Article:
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I have an RS485 USB converter connected with a temperature controller in the controller's datasheet it says that the 12 is (+) and 11 is (-) and in my USB converter there is A and B RS485 USB converter

Am not sure the D+ and the D- means , is that means that B supposed to be wired with (-) and A with (+)? Am asking all of that because am having communication problems with my device and am having timeout error in my Labview software that am using to read my controller's registers . My email is: [email protected] Thank you for your time.

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  • \$\begingroup\$ Did you try the other polarity? Is there a common ground reference between devices, since the USB-RS485 clearly does not provide one? \$\endgroup\$
    – Justme
    Aug 14, 2020 at 22:15
  • \$\begingroup\$ I didn't try the polarity yet I wanted to ask first and get more informations about it and No it doesn't have a comon ground reference \$\endgroup\$
    – imy7
    Aug 14, 2020 at 22:20
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    \$\begingroup\$ If one or both devices are floating, it is likely that the RS485 common mode range is exceeded so the devices mot likely won't communicate unless they share a common ground reference. \$\endgroup\$
    – Justme
    Aug 14, 2020 at 22:31
  • \$\begingroup\$ I tried with another RS485 USB converter that has a ground reference but I had the same problem \$\endgroup\$
    – imy7
    Aug 14, 2020 at 23:47
  • \$\begingroup\$ Is the baud rate correct? Is the USB to Serial adapter opened in RS485 handshake mode in LabView or whatever program you are using to send and receive data? \$\endgroup\$
    – Justme
    Aug 15, 2020 at 6:43

1 Answer 1

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After fixing signal ground issues, you need to confirm signal polarity by sending data packets and checking for confirmation. If a corrupted or messy packet is received, the receiver will request the packet be resent. If this happens continuously then reverse polarity and try again. If polarity is correct then data should flow in both directions per USB protocol.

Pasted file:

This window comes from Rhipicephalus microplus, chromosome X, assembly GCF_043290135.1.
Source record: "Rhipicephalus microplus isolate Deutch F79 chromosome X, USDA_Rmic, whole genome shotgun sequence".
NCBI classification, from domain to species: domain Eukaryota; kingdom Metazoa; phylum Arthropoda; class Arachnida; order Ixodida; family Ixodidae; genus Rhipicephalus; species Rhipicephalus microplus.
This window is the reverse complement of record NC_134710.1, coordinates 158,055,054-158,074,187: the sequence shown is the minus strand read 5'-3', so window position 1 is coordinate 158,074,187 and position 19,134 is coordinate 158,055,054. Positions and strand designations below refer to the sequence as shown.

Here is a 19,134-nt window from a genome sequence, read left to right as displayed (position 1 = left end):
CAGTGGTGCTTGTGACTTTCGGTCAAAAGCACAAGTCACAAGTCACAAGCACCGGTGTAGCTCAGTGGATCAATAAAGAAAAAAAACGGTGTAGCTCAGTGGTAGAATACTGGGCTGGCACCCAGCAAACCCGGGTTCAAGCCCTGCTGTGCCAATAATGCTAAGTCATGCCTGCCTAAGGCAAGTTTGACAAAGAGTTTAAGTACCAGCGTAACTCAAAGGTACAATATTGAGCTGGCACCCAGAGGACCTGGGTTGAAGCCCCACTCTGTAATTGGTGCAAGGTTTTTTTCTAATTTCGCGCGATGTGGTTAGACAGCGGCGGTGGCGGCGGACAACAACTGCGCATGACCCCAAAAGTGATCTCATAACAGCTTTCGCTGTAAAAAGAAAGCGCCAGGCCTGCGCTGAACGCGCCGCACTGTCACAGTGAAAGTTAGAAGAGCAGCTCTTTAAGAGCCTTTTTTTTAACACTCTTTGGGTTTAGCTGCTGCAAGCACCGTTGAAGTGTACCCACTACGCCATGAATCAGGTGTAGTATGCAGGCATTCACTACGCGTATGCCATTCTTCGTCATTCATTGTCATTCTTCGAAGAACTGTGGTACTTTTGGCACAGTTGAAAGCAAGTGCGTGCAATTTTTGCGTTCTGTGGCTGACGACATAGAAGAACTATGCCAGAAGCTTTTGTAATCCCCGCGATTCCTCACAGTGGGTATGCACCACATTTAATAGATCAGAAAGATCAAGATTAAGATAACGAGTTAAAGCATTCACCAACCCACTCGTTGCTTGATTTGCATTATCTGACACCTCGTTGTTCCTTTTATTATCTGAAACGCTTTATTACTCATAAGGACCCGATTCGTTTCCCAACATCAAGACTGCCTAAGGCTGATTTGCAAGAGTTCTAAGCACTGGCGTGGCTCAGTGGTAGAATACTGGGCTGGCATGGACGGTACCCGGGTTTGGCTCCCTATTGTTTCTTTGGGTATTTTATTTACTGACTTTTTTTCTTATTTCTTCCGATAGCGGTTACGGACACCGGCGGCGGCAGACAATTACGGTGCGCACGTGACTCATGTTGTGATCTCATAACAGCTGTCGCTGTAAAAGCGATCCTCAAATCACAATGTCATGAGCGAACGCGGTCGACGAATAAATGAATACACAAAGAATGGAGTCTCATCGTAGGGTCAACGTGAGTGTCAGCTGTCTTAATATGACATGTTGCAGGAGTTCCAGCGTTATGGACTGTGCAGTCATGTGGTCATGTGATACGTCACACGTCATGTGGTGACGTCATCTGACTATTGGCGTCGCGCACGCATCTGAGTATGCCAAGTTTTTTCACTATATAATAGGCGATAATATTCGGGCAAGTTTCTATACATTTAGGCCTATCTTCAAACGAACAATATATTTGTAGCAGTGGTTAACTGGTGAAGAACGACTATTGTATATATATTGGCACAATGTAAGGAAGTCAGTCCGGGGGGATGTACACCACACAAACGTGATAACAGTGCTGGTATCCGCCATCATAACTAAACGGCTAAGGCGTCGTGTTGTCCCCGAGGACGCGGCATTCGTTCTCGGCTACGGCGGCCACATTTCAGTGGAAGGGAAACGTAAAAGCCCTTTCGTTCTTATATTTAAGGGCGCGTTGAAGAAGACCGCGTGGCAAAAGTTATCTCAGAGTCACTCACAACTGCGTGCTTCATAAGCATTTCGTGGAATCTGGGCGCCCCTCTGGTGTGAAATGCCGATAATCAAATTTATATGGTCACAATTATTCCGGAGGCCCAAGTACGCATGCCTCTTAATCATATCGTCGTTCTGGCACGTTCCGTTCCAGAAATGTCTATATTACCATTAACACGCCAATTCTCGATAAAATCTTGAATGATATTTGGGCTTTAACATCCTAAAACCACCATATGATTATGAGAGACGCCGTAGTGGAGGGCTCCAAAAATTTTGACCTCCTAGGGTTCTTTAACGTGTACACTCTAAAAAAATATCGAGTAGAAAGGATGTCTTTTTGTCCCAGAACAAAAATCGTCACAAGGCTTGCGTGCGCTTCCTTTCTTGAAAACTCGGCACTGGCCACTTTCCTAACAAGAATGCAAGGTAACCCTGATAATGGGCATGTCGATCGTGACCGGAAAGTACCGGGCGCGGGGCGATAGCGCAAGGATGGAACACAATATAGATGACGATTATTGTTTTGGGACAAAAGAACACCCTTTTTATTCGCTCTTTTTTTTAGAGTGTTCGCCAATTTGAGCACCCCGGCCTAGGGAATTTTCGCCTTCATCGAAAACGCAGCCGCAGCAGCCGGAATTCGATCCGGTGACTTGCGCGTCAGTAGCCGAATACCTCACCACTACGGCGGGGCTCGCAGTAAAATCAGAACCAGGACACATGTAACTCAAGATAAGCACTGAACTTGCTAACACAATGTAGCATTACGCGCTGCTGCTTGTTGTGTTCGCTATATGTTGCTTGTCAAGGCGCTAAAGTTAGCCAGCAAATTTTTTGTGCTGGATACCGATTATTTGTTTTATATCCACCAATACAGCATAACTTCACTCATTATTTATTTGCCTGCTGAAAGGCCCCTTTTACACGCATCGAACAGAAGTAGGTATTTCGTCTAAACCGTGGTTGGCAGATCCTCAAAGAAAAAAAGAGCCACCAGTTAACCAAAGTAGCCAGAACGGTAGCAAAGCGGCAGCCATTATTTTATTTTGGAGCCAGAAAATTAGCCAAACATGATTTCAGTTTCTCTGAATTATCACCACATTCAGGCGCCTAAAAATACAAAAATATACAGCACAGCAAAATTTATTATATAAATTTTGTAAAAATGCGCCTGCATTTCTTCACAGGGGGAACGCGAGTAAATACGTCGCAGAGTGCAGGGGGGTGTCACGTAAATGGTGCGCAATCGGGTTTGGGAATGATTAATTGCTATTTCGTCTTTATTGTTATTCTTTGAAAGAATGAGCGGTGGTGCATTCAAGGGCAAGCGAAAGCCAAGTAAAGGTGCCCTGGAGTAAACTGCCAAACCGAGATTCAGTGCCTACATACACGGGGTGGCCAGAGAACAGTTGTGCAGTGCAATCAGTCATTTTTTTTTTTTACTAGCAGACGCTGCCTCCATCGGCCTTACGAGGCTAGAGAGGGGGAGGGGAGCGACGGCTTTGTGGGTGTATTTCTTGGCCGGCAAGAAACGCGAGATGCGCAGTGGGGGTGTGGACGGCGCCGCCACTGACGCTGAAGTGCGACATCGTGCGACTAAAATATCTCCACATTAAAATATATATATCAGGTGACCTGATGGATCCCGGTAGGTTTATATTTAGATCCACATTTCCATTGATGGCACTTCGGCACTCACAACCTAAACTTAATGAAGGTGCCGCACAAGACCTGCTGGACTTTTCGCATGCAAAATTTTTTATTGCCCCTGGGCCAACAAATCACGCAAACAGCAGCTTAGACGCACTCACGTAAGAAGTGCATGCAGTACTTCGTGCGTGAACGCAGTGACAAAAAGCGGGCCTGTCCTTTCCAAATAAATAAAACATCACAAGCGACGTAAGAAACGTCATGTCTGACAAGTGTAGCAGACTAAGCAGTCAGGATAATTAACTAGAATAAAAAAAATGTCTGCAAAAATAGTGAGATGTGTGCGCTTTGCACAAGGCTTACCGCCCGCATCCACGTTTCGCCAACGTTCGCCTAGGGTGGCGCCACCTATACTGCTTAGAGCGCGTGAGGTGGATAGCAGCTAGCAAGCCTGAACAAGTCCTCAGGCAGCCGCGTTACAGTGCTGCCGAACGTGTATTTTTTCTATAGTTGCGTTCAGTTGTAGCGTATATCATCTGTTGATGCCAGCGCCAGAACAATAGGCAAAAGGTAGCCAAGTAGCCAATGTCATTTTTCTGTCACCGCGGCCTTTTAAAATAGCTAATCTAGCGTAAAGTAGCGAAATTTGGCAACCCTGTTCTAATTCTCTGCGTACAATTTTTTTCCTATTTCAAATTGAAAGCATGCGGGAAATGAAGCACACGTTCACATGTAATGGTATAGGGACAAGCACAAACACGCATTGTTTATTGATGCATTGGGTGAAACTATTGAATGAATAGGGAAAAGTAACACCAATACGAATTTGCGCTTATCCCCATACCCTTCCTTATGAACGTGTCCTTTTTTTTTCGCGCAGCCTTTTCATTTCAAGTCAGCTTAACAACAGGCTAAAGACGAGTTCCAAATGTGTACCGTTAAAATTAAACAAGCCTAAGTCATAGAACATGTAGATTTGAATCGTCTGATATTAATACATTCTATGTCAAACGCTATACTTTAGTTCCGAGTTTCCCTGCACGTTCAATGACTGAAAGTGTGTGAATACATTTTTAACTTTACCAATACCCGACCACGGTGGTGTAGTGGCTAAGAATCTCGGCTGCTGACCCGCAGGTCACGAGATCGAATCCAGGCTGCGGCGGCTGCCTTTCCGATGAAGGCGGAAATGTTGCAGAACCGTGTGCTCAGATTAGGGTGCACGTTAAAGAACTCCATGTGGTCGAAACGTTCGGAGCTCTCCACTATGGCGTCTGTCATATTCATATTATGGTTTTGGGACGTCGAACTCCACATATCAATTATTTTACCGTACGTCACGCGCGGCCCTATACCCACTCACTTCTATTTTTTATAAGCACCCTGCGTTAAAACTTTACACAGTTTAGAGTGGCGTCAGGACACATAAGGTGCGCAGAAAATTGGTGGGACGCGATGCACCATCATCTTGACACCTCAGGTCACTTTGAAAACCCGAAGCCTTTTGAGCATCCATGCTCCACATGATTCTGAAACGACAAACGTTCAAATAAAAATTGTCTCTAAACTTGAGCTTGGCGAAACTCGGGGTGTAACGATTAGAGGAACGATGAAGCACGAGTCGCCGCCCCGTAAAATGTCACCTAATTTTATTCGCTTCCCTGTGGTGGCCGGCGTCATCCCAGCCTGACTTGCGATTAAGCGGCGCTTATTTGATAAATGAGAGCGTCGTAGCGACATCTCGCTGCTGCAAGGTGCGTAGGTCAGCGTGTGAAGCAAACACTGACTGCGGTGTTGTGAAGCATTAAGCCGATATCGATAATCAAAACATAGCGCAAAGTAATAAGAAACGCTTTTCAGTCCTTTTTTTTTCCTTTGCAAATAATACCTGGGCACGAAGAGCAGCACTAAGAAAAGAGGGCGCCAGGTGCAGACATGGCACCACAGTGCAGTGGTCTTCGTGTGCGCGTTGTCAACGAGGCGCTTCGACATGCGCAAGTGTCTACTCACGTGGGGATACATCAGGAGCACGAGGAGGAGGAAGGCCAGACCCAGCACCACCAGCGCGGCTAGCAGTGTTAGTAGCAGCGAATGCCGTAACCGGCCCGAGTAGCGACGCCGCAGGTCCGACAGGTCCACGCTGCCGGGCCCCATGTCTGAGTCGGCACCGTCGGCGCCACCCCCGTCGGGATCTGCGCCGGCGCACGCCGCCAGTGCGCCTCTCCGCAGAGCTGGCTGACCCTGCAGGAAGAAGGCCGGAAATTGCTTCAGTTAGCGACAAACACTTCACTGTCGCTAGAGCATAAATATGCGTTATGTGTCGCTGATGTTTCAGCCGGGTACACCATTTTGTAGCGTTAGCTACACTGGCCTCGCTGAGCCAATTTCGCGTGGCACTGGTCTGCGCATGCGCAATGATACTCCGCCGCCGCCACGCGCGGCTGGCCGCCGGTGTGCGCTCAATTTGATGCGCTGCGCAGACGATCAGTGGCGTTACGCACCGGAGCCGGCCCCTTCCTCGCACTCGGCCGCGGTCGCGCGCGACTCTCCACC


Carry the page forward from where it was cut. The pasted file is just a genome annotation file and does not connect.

RS-485 requires a separate signal ground to avoid too much DC offset in the signal, or baseline drift as some call it. Also with LabView you can use NI MAX to configure your Ni-DAQ and communication boards with arbitrary timeouts. This must be a USB issue, as USB does have 1 ms timeouts as it sends packets at a 1 ms rate.

RS-485 only has the timeout restrictions you put in it, but using USB as a source restricts you to USB protocols. RS-485 is a hardware standard, not a software protocol. You will need to make sure events on the RS-485 side return a "ACK" or similar USB response within 1 ms. This means short hops to each RS-485 node, and each node must respond within 1 ms. A saving grace would be if NI-MAX has control over USB functions such as timeouts.

Also with LabView it is easy to decimate data into fixed-rate packets before being sent to a USB port-->RS-485. Also USB high-speed uses 100 us time delay between packets. Check what USB standard is being used, and chose a slower data rate such as 48 mbps. This is where you may have to compromise to make things work - along with adding a signal ground wire (20 ga or 22 ga will work) that hops from node to node. Do NOT Earth ground the signal ground wire.

Try adding the signal ground wire first. Baseline drift can make many low-voltage differential communications work poorly or not at all.

Remember that NI-MAX and LabView are very expensive and powerful software tools. In an hours time you can create diagnostic indicators for polarity match, send inverted data, bit error rate, DC offset in data lines, etc. Build these to take the guess work out of the equation.

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  • \$\begingroup\$ I don't particualry agree with the way you describe how the USB adapter would need delays. Sure, USB traffic happens every 1ms. It is up to the driver and chip hardware and most USB to serial devices have a configurable FIFO timeout in the drivers, typically 16ms. It can also take any amount for the other device to respond something back, there is no requirement of the other device responding on the RS485 bus within 1ms just because there is an USB to serial adapter. \$\endgroup\$
    – Justme
    Aug 15, 2020 at 6:56
  • \$\begingroup\$ @Justme What do you think I was writing about? How many times did I mention USB protocol? A USB connector is just a dumb connector. \$\endgroup\$
    – user105652
    Aug 15, 2020 at 7:17
  • \$\begingroup\$ @Justme I wish this OP had a USB packet analyzer instead of LabVIEW. Cost less than LabVIEW. \$\endgroup\$
    – user105652
    Aug 15, 2020 at 7:25
  • \$\begingroup\$ I am now even more confused. Do we even agree that the adapter is a perfectly standard and common USB to RS485 adapter, i.e. it contains an USB serial port UART chip and a RS485 tranceiver so it looks like a COM port in Windows? \$\endgroup\$
    – Justme
    Aug 15, 2020 at 7:28
  • \$\begingroup\$ @Justme. Yes I agree. The PC sees it as a com port with USB protocols. It is not aware of the RS-485 connection. LabVIEW sees it as a USB port. \$\endgroup\$
    – user105652
    Aug 15, 2020 at 7:56

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